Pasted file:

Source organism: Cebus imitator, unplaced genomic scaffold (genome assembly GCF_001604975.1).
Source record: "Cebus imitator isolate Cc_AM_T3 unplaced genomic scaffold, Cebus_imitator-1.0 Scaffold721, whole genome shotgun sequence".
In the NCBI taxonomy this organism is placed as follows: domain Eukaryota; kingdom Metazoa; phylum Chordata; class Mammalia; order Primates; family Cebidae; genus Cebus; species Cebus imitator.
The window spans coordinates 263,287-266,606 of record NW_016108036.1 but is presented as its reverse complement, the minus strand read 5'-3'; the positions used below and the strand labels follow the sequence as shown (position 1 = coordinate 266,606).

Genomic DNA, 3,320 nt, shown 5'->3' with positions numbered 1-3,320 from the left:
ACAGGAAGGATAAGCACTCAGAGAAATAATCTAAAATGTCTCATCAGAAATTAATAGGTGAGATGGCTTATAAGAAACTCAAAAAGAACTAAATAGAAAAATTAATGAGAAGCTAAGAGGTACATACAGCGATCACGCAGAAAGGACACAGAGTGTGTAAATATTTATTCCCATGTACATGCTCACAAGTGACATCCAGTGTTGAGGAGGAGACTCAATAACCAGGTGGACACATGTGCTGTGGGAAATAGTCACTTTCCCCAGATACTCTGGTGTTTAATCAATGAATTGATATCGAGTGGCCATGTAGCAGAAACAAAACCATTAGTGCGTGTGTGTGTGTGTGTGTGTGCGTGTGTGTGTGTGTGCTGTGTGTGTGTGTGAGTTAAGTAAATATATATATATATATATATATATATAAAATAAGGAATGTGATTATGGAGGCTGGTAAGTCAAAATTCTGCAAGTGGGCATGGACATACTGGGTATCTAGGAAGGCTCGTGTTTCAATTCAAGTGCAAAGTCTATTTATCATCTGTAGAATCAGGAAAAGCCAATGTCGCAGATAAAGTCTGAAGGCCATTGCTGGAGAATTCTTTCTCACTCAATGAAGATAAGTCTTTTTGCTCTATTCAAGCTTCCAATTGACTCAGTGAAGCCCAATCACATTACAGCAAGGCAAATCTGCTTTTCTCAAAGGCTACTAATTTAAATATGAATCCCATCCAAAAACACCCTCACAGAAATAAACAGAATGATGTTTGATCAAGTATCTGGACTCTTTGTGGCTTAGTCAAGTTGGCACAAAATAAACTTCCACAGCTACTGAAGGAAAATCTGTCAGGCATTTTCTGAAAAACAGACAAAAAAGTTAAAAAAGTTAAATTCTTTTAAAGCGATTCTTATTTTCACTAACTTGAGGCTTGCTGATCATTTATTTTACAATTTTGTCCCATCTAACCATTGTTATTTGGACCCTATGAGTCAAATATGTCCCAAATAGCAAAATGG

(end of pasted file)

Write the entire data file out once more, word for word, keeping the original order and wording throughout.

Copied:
Source organism: Cebus imitator, unplaced genomic scaffold (genome assembly GCF_001604975.1).
Source record: "Cebus imitator isolate Cc_AM_T3 unplaced genomic scaffold, Cebus_imitator-1.0 Scaffold721, whole genome shotgun sequence".
In the NCBI taxonomy this organism is placed as follows: domain Eukaryota; kingdom Metazoa; phylum Chordata; class Mammalia; order Primates; family Cebidae; genus Cebus; species Cebus imitator.
The window spans coordinates 263,287-266,606 of record NW_016108036.1 but is presented as its reverse complement, the minus strand read 5'-3'; the positions used below and the strand labels follow the sequence as shown (position 1 = coordinate 266,606).

Genomic DNA, 3,320 nt, shown 5'->3' with positions numbered 1-3,320 from the left:
ACAGGAAGGATAAGCACTCAGAGAAATAATCTAAAATGTCTCATCAGAAATTAATAGGTGAGATGGCTTATAAGAAACTCAAAAAGAACTAAATAGAAAAATTAATGAGAAGCTAAGAGGTACATACAGCGATCACGCAGAAAGGACACAGAGTGTGTAAATATTTATTCCCATGTACATGCTCACAAGTGACATCCAGTGTTGAGGAGGAGACTCAATAACCAGGTGGACACATGTGCTGTGGGAAATAGTCACTTTCCCCAGATACTCTGGTGTTTAATCAATGAATTGATATCGAGTGGCCATGTAGCAGAAACAAAACCATTAGTGCGTGTGTGTGTGTGTGTGTGTGCGTGTGTGTGTGTGTGCTGTGTGTGTGTGTGAGTTAAGTAAATATATATATATATATATATATATATAAAATAAGGAATGTGATTATGGAGGCTGGTAAGTCAAAATTCTGCAAGTGGGCATGGACATACTGGGTATCTAGGAAGGCTCGTGTTTCAATTCAAGTGCAAAGTCTATTTATCATCTGTAGAATCAGGAAAAGCCAATGTCGCAGATAAAGTCTGAAGGCCATTGCTGGAGAATTCTTTCTCACTCAATGAAGATAAGTCTTTTTGCTCTATTCAAGCTTCCAATTGACTCAGTGAAGCCCAATCACATTACAGCAAGGCAAATCTGCTTTTCTCAAAGGCTACTAATTTAAATATGAATCCCATCCAAAAACACCCTCACAGAAATAAACAGAATGATGTTTGATCAAGTATCTGGACTCTTTGTGGCTTAGTCAAGTTGGCACAAAATAAACTTCCACAGCTACTGAAGGAAAATCTGTCAGGCATTTTCTGAAAAACAGACAAAAAAGTTAAAAAAGTTAAATTCTTTTAAAGCGATTCTTATTTTCACTAACTTGAGGCTTGCTGATCATTTATTTTACAATTTTGTCCCATCTAACCATTGTTATTTGGACCCTATGAGTCAAATATGTCCCAAATAGCAAAATGG